...Through August, there have been 1,062 effective IED attacks against coalition forces that killed 292 and wounded 2,178 others. In the first eight months of 2009, there were only 820 such attacks that killed 322 and wounded 1,813, according to the latest figures released by the Joint Improvised Explosive Device Defeat Organization (JIEDDO).
IEDs remain the main cause of troop deaths in the war with more than half the coalition's 531 fatalities this year coming from the roadside bombings.
The number of IEDs that were found and cleared before harming coalition forces also rose this year, from 4,226 last year to 4,650 this year. The report indicates that although IEDs remain the major threat to U.S. and allied forces, the multibillion-dollar effort to counter them is having some success.
One reason given for the drop in deaths is protection provided by upgraded armored fighting vehicles now being used in Afghanistan.
A military spokesman estimated that Mine Resistant Ambush Protected vehicles "have reduced deaths and injuries by 30 percent" from January 2009 to July 2010, according to a recent story in USA TODAY.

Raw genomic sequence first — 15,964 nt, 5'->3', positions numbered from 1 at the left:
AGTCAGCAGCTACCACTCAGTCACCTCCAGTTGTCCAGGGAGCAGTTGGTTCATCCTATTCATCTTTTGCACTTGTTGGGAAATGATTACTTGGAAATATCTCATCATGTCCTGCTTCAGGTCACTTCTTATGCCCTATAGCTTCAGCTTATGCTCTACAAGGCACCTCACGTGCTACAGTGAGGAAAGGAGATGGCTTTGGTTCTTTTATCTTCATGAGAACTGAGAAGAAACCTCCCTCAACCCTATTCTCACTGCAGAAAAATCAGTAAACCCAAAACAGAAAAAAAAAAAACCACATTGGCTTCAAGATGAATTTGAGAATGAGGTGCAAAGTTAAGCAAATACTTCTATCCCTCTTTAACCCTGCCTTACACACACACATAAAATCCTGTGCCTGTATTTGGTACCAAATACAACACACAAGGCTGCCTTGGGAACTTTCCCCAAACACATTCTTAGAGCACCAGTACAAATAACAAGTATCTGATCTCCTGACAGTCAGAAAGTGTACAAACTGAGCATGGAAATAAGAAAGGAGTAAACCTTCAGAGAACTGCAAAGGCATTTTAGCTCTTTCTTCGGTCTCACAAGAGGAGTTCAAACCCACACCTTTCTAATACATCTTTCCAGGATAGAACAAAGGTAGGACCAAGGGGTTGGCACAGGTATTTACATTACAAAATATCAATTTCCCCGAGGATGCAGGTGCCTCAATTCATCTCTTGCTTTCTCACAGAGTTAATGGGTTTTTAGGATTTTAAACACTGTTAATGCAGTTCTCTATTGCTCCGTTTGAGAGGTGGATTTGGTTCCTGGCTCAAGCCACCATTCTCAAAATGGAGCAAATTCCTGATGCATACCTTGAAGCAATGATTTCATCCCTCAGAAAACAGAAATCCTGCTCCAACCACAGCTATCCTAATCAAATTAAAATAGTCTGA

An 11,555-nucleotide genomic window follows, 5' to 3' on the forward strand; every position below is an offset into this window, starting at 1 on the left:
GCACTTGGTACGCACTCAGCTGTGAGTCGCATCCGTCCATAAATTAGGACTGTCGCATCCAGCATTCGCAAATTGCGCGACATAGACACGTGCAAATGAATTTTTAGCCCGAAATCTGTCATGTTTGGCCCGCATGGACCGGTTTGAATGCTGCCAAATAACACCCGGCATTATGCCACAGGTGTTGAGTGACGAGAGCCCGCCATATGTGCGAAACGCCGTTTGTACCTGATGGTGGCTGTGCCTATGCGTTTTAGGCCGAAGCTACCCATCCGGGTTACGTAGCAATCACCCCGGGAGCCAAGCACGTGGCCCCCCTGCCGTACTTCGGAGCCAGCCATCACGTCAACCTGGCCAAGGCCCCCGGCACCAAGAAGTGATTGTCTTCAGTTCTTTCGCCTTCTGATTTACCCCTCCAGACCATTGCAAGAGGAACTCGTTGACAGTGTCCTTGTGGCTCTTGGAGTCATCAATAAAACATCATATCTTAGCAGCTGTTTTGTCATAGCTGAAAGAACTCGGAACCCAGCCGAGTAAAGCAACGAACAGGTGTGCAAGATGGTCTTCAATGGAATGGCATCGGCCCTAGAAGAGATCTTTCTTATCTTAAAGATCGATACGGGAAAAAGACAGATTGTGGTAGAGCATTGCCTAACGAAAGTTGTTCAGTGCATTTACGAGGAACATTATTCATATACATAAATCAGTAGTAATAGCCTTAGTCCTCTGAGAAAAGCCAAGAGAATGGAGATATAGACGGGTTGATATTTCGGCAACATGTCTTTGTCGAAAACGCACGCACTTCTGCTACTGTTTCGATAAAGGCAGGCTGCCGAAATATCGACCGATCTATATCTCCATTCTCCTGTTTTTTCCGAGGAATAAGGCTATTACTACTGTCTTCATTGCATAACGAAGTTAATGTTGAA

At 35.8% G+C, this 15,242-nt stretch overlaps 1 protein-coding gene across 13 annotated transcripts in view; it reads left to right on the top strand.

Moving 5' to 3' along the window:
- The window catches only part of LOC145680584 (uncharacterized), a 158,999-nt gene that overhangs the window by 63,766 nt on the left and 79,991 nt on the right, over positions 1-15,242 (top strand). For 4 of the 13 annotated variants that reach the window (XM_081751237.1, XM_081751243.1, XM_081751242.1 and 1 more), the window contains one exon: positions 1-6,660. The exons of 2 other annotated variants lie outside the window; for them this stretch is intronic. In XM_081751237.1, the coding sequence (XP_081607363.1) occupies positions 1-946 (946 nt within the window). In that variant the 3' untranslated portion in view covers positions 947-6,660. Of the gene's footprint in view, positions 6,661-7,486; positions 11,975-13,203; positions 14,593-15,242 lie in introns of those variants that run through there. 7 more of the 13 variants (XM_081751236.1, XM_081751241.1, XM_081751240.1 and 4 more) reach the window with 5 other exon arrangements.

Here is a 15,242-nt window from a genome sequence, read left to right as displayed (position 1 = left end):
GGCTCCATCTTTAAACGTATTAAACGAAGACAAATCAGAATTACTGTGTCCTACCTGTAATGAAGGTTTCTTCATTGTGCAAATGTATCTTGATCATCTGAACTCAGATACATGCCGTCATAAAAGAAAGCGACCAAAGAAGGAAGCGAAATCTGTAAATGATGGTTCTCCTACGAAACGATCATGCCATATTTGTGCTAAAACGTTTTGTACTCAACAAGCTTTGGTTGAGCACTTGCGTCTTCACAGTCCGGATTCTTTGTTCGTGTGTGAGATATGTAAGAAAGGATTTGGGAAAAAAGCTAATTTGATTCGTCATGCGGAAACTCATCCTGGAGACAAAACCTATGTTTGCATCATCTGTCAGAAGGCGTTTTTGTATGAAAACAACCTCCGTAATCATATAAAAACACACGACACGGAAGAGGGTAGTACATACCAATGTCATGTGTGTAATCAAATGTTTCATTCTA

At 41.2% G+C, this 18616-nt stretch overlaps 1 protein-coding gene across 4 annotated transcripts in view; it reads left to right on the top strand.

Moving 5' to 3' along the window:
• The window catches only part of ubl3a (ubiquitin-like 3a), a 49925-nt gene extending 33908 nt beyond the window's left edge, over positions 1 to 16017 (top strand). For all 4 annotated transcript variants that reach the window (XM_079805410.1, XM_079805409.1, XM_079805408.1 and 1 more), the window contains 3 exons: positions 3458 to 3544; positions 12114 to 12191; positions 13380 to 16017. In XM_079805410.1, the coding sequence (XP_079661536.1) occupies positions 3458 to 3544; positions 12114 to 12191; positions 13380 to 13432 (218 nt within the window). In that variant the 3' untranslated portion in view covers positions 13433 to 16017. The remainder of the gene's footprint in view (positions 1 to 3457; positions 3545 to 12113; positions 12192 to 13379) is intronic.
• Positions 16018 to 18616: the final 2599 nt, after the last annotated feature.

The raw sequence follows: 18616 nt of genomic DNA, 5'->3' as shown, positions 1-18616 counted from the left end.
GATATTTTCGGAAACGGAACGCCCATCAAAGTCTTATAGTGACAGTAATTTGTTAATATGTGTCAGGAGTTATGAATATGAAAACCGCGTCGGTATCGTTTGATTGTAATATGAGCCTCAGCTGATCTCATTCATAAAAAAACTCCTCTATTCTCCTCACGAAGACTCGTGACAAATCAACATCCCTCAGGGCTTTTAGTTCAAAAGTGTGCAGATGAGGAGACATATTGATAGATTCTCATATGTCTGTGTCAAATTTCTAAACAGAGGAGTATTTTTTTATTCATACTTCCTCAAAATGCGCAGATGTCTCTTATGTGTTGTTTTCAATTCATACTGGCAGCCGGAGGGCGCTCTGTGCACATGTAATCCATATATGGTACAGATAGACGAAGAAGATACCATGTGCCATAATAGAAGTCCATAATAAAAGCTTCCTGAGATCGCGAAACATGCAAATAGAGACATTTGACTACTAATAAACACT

In its annual report for fiscal 2009, released earlier this month, Army Lt. Gen. Michael Oates, director of JIEDDO said, "IEDs in Afghanistan continued to present a significant threat'' to coalition forces.
He described them as based on "simple, yet effective, technologies and designs such as Victim Operated IEDs (e.g., pressure plates) and Command Wire IEDs that often used large net explosive weight charges." Because of their simplicity, many of the devices continue to avoid detection even by new sophisticated countermeasures being developed, Oates said.
According to a JIEDDO fact sheet, 80 percent of the Afghan IEDs use homemade explosive components such as farm fertilizer, ammonium nitrate along with wood, saw blades and other everyday materials.
The JIEDDO program, which has been given $15.9 billion since 2004, has this year received mixed reviews on Capitol Hill. The administration requested $3.4 billion for next year, an amount that the Senate Armed Services Committee approved in sending the fiscal 2011 Defense Authorization Bill to the Senate floor, where it awaits approval.
However, the panel directed Defense Secretary Robert M. Gates to review the management and oversight of JIEDDO because of concerns that the program lacks "thorough intra-department oversight and coordination on development and acquisition activities."